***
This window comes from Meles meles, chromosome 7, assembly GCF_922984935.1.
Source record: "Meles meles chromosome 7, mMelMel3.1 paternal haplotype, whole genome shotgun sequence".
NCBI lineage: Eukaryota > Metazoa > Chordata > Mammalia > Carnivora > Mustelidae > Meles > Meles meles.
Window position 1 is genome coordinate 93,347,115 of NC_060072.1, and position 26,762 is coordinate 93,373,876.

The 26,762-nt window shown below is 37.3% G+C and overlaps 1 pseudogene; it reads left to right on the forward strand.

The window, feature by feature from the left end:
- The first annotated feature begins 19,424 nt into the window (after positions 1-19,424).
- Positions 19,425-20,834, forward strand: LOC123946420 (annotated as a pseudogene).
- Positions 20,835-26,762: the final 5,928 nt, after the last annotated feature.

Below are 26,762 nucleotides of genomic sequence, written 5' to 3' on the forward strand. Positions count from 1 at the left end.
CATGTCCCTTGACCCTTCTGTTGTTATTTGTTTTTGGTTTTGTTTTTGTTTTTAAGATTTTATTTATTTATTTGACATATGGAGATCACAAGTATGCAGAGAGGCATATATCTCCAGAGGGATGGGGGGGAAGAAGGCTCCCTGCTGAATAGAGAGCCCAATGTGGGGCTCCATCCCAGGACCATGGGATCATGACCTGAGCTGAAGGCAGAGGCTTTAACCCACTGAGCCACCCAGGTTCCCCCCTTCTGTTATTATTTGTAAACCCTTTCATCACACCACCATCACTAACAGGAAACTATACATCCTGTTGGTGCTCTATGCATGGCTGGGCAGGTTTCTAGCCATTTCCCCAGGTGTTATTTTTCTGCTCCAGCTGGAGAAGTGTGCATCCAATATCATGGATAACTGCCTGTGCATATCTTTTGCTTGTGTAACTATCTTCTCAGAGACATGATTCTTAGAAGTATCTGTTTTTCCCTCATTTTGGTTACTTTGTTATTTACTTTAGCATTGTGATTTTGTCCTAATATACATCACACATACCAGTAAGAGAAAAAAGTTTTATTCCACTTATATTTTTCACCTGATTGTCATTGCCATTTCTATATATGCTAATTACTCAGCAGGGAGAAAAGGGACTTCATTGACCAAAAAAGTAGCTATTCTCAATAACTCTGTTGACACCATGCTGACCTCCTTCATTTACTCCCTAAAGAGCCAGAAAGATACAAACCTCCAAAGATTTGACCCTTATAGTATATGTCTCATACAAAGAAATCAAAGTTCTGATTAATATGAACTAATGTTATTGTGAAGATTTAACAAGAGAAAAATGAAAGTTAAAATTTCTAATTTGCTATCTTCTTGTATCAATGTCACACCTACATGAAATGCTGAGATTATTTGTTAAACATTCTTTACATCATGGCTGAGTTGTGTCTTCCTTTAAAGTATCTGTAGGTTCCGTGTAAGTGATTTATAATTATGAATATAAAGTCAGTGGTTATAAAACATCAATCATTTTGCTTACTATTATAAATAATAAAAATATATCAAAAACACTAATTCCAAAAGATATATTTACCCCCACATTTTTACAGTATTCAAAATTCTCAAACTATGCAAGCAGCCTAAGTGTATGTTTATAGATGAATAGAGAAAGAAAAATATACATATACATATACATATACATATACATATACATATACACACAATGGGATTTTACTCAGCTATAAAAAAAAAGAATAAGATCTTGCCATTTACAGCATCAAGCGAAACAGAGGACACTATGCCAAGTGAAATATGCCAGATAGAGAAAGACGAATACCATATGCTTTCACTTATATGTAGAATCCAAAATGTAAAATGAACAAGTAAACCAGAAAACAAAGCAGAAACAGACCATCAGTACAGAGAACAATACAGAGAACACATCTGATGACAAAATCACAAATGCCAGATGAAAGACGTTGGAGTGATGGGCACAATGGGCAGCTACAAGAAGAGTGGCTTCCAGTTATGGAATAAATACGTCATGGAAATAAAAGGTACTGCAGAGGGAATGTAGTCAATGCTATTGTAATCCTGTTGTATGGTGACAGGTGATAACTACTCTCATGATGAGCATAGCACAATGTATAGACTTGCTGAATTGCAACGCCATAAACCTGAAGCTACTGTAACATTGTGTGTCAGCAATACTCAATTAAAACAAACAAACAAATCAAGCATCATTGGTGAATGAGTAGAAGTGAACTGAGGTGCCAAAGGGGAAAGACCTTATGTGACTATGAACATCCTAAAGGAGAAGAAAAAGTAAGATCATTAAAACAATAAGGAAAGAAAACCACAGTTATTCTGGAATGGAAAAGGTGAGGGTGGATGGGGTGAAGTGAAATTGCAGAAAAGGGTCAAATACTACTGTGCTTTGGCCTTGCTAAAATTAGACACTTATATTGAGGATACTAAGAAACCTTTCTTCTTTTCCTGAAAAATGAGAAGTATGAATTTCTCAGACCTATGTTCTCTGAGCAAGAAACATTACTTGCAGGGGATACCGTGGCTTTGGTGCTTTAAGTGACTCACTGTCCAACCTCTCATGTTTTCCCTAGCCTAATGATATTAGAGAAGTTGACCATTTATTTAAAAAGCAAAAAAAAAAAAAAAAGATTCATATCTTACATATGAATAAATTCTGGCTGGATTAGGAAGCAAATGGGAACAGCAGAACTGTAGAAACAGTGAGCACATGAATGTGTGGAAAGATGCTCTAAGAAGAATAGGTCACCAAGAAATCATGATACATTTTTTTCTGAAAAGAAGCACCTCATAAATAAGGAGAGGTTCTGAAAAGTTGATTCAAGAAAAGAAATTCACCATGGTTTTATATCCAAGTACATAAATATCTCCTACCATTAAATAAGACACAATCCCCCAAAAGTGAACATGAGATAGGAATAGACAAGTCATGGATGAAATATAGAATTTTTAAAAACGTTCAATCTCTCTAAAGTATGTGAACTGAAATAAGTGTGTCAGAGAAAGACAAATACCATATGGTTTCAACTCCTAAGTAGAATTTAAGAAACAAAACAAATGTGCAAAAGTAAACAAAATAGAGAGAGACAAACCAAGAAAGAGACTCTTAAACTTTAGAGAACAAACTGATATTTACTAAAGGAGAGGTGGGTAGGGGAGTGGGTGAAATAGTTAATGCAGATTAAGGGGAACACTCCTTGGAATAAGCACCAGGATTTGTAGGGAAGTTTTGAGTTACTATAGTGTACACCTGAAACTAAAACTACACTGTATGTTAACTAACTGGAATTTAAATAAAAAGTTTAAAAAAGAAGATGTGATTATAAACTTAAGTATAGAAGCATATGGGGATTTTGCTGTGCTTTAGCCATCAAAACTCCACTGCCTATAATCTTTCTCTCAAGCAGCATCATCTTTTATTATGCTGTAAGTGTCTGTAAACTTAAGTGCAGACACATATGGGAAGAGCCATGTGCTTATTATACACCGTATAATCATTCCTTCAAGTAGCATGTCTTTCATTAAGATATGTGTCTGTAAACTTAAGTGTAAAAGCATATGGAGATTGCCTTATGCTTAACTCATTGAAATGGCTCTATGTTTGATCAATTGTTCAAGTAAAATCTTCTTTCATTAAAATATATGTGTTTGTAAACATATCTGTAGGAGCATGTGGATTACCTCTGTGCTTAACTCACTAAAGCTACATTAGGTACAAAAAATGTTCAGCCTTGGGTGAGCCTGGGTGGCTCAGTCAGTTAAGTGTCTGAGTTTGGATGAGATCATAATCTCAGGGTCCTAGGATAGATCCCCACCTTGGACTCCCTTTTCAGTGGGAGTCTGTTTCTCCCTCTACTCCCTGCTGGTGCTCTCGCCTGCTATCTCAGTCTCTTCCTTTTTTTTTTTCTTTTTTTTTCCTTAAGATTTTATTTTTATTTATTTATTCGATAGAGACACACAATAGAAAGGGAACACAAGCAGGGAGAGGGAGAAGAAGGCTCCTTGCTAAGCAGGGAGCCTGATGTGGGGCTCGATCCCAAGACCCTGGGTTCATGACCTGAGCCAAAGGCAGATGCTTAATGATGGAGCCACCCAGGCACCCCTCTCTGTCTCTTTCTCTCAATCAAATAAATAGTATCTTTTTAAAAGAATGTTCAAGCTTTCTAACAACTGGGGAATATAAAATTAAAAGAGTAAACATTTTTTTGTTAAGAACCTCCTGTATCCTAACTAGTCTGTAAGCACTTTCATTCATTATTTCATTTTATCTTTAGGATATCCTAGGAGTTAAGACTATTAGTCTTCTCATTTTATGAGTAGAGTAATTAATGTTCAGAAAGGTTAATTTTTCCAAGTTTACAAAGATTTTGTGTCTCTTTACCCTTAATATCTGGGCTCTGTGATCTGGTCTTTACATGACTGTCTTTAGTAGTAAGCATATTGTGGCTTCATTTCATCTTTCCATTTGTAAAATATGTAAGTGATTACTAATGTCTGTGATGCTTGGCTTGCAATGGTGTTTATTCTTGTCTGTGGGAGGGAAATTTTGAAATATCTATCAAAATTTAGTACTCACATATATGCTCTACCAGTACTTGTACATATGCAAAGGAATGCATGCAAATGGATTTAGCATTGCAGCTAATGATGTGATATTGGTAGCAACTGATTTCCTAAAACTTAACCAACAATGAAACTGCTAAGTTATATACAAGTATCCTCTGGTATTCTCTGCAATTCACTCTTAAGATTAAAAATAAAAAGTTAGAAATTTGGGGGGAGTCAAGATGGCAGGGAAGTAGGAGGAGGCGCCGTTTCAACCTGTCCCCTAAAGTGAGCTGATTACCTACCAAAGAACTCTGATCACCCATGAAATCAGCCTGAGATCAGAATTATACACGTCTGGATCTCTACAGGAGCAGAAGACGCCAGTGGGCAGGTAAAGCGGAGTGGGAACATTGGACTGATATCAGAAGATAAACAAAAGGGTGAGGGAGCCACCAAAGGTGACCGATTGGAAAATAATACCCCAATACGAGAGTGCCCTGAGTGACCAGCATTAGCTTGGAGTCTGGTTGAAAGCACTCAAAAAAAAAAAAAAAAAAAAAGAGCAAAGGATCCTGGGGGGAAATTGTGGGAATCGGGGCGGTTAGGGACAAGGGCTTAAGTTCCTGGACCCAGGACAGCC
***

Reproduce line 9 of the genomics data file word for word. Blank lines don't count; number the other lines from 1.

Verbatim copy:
- Positions 20,835-26,762: the final 5,928 nt, after the last annotated feature.